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Business

Ineos’s Scottish Drama

Petrochemicals: Firm’s losses, union dispute threaten Grangemouth complex

by Alex Scott
October 25, 2013 | APPEARED IN VOLUME 91, ISSUE 43

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Credit: Associated Press
Workers are at odds with Ineos over proposed wage and pension cuts.
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Credit: Associated Press
Workers are at odds with Ineos over proposed wage and pension cuts.

Following steep financial losses and a labor fight, Ineos says it will permanently close a petrochemical facility at its sprawling industrial complex in Grangemouth, Scotland. The firm has suspended operation of an oil refinery at the site as well.

Closure of the petrochemical facility will severely affect Ineos’s downstream chemical operations as well as the firm’s customers. Annually, those companies make some $8 billion worth of products based on Grangemouth’s output. Now, they will likely be forced to reduce manufacturing in the U.K. and import chemical products instead, says Paul Hodges, chairman of the London-based consulting firm International eChem.

In a joint venture with PetroChina, Ineos operates Scotland’s only refinery in Grangemouth. Ineos says it will reopen the refinery if threat of a labor union strike is lifted.

The petrochemical complex features a 1 million-metric-ton-per-year ethylene cracker. Ineos had hoped to turn around the financial performance of the complex by raising $500 million to build a new terminal that would enable it to import low-cost raw materials from the U.S.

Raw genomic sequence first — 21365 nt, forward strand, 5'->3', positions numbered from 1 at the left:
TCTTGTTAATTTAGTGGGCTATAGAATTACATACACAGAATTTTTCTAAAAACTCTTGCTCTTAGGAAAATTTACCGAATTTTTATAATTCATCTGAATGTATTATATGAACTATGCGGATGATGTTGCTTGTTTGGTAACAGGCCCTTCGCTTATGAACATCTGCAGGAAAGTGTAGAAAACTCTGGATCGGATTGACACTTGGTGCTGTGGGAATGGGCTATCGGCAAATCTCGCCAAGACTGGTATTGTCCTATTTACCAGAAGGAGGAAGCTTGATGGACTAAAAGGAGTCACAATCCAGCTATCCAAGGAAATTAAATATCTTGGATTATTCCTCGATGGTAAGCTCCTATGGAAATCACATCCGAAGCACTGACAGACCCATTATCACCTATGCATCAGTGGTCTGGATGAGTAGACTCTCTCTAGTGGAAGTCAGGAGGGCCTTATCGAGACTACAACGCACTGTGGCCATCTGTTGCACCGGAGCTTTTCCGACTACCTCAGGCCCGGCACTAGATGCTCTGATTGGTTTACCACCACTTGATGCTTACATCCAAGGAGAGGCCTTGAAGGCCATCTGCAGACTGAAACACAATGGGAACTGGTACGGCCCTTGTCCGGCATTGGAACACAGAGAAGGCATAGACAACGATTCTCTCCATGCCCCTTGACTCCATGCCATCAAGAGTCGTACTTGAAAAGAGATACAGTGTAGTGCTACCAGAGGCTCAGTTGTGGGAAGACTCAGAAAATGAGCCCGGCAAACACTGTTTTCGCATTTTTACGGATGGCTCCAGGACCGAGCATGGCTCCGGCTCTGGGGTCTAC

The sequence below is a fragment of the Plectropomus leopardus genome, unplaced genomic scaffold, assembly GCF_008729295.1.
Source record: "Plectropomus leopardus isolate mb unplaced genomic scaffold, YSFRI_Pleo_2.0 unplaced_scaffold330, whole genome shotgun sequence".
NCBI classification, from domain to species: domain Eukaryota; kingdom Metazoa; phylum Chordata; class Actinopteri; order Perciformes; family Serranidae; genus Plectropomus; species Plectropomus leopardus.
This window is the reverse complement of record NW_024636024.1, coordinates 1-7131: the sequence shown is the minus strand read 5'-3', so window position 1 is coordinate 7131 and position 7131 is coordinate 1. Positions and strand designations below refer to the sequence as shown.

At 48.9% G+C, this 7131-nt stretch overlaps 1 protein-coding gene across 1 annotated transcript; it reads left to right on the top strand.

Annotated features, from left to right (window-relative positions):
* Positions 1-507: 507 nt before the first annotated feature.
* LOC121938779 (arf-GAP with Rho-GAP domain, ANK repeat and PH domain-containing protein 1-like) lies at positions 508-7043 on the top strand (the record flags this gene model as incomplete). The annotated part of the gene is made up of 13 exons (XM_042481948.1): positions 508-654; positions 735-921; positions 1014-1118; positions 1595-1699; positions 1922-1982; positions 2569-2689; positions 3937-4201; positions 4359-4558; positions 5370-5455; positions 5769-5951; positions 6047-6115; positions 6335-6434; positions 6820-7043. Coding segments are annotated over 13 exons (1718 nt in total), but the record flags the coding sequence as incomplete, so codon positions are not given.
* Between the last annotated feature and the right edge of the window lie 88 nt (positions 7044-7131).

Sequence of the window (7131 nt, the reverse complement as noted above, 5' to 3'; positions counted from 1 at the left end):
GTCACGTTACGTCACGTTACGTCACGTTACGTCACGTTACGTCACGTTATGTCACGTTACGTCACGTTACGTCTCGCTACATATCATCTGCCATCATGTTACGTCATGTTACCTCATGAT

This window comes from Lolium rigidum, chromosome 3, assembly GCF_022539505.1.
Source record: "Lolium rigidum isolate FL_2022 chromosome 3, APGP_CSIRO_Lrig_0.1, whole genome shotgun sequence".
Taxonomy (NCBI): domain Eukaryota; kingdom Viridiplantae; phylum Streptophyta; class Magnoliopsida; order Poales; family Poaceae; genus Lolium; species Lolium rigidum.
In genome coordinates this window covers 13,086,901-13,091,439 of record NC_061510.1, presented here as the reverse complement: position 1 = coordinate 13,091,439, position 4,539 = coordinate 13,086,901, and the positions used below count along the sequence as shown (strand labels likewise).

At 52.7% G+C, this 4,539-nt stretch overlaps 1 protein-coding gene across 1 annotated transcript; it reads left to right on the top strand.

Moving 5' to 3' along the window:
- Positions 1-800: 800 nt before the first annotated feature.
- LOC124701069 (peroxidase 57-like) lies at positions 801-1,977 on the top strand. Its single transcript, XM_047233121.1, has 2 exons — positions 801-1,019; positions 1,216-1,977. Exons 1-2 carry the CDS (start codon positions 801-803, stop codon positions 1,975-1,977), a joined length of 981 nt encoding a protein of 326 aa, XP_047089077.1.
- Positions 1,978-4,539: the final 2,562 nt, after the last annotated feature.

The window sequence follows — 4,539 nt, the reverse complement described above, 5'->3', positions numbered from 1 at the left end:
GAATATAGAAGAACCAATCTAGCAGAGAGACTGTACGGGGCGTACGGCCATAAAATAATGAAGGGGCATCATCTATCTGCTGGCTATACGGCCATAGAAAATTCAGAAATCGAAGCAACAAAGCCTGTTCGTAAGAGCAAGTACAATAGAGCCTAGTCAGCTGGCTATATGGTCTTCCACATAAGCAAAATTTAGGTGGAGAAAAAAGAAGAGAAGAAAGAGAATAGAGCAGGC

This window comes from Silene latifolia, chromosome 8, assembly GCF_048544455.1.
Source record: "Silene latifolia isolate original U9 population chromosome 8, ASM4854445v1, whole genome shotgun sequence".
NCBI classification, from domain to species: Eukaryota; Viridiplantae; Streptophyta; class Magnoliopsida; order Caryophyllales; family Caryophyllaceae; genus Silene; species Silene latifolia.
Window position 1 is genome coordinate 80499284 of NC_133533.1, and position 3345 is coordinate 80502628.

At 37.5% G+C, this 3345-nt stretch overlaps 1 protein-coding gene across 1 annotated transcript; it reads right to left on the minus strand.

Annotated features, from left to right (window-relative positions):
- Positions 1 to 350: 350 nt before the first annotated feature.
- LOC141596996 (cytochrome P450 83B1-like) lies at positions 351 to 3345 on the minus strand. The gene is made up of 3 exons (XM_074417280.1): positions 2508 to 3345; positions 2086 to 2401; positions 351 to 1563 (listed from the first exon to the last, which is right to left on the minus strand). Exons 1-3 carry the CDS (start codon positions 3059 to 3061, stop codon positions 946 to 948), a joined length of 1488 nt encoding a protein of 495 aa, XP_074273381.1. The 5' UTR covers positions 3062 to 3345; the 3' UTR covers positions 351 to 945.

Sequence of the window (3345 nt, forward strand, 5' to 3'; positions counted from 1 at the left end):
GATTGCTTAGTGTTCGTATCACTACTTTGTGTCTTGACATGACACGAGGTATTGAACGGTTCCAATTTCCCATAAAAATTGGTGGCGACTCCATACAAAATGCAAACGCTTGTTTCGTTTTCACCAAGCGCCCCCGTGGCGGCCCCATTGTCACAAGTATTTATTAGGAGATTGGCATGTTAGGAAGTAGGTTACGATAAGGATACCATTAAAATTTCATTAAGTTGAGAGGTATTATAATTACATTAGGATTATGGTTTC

The labor dispute includes rejection of an Ineos proposal to cap worker salaries and downgrade pensions, steps the firm argues are necessary to the site’s survival. But after Ineos announced closure of the petrochemical facility late last week, the union reversed course and said it would accept at least some aspects of the Ineos plan.

The company showed no sign of responding to the union offer as of C&EN press time.

Some 800 staffers and thousands of contractors will lose their jobs if Ineos doesn’t reopen the plant, which Ineos says has been losing some $16 million per month. Its closure could also have implications for the future of Ineos’s ethyl acetate facility in Hull, England, which relies on ethylene from Grangemouth, says William Bann, an analyst for Tecnon OrbiChem.

The U.K. government says it is talking with prospective purchasers of the complex. But “no one has come forward” to buy it, Gordon Grant, general manager of the Grangemouth site, told BBC radio.

Unite, the union that initially urged Grangemouth workers to reject the Ineos proposal, describes the closure as “tantamount to economic and industrial vandalism.”

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